Satan’s devious plan could not have worked better, it seems. In time, the bishops were asked to bless the Emperor’s military campaigns, first by praying for them, later by going to war themselves to invoke God’s protection. This led to the inevitable union of church and state, with the church gaining the upper hand in power. by this time, most of Christ’s teachings had been ignored or corrupted, one of which was baptism.

Christianity was reduced to a set of works and rites. Baptism was taught as saving a person. because of attempts at “Christianizing” the world, baptism became compulsory. This was believed to be in obedience to Jesus’ teaching to go into the world and baptize. I believe that throughout this dark period, there was a faithful group practicing Jesus’ way of baptizing and teaching, but the lack of recorded history indicates they were in the minority. This was indeed a dark era for the church.

Let us fast-forward to the next big event in the history of baptism: the reformation. We know quite a bit about the reformation, but have you ever wondered why baptism played such a role?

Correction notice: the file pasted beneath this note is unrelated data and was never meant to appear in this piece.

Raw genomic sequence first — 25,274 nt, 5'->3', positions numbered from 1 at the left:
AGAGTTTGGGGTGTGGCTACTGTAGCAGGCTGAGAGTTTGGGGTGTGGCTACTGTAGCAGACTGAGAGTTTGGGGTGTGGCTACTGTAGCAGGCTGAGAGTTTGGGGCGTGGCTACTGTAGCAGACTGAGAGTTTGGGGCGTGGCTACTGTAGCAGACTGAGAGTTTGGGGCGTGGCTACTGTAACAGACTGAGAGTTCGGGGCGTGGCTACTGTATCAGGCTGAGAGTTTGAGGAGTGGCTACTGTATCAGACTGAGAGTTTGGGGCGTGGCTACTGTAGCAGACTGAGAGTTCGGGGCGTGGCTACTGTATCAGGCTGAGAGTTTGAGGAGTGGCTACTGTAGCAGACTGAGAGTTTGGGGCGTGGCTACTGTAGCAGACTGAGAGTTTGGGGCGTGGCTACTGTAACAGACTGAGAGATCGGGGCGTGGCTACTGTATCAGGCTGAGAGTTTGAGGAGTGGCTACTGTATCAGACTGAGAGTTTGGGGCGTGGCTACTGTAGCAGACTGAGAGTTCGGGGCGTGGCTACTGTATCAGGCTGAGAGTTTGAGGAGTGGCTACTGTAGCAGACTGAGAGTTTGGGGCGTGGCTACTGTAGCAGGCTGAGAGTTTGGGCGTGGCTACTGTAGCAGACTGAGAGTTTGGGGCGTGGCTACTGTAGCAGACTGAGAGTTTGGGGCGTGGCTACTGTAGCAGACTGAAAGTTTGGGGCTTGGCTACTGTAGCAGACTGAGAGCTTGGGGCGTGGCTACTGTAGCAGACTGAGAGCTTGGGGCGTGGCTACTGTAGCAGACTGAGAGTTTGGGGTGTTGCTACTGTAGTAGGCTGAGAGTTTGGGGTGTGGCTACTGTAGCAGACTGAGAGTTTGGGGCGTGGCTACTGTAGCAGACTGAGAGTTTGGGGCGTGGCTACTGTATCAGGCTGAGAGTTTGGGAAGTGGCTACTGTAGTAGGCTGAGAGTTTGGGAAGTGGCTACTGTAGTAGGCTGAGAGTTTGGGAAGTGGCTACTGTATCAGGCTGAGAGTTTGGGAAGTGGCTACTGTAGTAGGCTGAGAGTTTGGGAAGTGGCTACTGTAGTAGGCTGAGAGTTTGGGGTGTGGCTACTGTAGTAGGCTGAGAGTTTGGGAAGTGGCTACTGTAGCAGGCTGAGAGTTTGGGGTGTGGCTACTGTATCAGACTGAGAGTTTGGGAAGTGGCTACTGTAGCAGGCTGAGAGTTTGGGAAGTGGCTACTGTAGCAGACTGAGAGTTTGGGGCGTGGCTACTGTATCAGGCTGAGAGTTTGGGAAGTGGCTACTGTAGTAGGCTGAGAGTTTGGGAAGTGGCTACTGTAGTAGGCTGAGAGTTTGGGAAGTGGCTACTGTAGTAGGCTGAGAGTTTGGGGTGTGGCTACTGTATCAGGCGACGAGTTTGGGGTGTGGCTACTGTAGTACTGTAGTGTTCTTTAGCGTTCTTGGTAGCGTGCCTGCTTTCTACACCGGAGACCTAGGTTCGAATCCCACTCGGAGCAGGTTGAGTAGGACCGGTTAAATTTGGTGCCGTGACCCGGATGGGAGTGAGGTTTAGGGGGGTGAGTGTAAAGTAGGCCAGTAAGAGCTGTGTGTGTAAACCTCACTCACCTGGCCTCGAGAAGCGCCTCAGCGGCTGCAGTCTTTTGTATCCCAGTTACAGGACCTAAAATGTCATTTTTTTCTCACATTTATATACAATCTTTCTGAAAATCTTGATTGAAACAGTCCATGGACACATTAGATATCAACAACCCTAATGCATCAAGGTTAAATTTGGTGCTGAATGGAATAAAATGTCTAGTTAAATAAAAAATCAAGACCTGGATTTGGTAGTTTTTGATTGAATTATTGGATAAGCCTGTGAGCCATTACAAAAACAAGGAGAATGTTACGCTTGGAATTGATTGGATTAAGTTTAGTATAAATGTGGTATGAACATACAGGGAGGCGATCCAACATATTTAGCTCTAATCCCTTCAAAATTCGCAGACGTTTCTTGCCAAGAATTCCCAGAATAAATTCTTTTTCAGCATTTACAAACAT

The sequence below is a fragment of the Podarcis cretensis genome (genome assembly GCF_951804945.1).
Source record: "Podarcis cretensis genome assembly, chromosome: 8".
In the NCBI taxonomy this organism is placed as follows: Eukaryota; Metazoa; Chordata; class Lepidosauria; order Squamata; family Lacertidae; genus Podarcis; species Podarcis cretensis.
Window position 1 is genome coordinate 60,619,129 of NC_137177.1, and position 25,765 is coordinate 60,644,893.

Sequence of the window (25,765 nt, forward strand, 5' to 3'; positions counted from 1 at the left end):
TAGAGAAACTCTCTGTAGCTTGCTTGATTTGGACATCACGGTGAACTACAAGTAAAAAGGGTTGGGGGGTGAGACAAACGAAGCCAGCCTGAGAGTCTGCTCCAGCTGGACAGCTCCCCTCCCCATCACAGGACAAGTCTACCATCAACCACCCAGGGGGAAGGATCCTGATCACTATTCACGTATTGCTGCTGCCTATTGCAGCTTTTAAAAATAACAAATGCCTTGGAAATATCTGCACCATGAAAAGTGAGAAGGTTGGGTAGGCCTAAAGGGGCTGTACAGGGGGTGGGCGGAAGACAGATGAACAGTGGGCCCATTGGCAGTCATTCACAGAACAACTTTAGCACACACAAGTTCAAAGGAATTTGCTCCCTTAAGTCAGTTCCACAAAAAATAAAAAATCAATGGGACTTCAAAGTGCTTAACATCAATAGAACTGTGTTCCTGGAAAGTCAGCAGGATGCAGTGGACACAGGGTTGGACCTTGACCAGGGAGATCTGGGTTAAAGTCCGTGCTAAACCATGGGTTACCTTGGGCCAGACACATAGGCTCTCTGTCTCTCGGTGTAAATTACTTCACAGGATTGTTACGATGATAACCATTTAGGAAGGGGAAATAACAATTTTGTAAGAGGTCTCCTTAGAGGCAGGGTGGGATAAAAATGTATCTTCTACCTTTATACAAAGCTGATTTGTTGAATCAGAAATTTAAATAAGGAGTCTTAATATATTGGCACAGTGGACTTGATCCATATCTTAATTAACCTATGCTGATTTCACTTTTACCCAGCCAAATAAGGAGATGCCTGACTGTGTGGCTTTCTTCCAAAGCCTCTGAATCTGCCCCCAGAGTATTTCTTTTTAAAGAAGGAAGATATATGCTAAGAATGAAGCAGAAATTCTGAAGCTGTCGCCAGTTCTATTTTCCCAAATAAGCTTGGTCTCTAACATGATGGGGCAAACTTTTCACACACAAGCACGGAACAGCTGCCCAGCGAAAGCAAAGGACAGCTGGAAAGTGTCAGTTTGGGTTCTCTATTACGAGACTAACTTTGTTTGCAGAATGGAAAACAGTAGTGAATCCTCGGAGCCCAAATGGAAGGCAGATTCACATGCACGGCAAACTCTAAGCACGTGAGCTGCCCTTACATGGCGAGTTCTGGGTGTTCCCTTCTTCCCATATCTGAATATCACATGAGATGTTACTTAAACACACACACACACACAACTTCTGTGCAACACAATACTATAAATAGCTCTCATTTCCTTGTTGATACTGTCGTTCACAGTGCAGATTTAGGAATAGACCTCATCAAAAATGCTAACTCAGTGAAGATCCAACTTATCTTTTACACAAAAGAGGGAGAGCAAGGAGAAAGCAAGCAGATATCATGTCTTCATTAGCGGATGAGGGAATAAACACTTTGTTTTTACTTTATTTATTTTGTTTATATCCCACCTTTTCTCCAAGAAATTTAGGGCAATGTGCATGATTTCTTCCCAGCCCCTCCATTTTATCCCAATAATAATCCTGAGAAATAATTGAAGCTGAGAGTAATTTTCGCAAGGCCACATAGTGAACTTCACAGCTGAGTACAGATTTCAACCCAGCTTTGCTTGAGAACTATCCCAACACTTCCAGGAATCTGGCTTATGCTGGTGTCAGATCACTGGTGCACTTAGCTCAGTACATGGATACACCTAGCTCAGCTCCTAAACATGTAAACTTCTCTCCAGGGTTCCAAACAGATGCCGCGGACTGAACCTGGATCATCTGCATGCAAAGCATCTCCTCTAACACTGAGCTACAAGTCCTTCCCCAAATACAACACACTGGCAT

Remember, the church and state had been united now for years. The pope had the ultimate power, as God’s representative, over the kings and emperors of the “Christian” world. The common people were just doing what they were told they needed to do to be saved. Everything trickled down from the pope. The only way to guarantee this kind of control would continue would be to force everyone to be part of the church and to instill fear of excommunication from the church as the absolute disgrace in society and the way to receive damnation of God Himself. To achieve these goals, at least two tactics were used: keep the bible out of the hands of the masses, and make baptism (even of infants) mandatory. The end goal was total control by the church, mainly the pope. During the reformation, this doctrine of baptism was stoutly contested. We know the story of the brave few who dared rebaptize upon confession of faith. This was no small issue to the pope and other (even Protestant) leaders. They would lose a tremendous amount of control if people became free to choose baptism and church membership. The very essence of church membership was about to change; the name Reformation is an apt one for this time.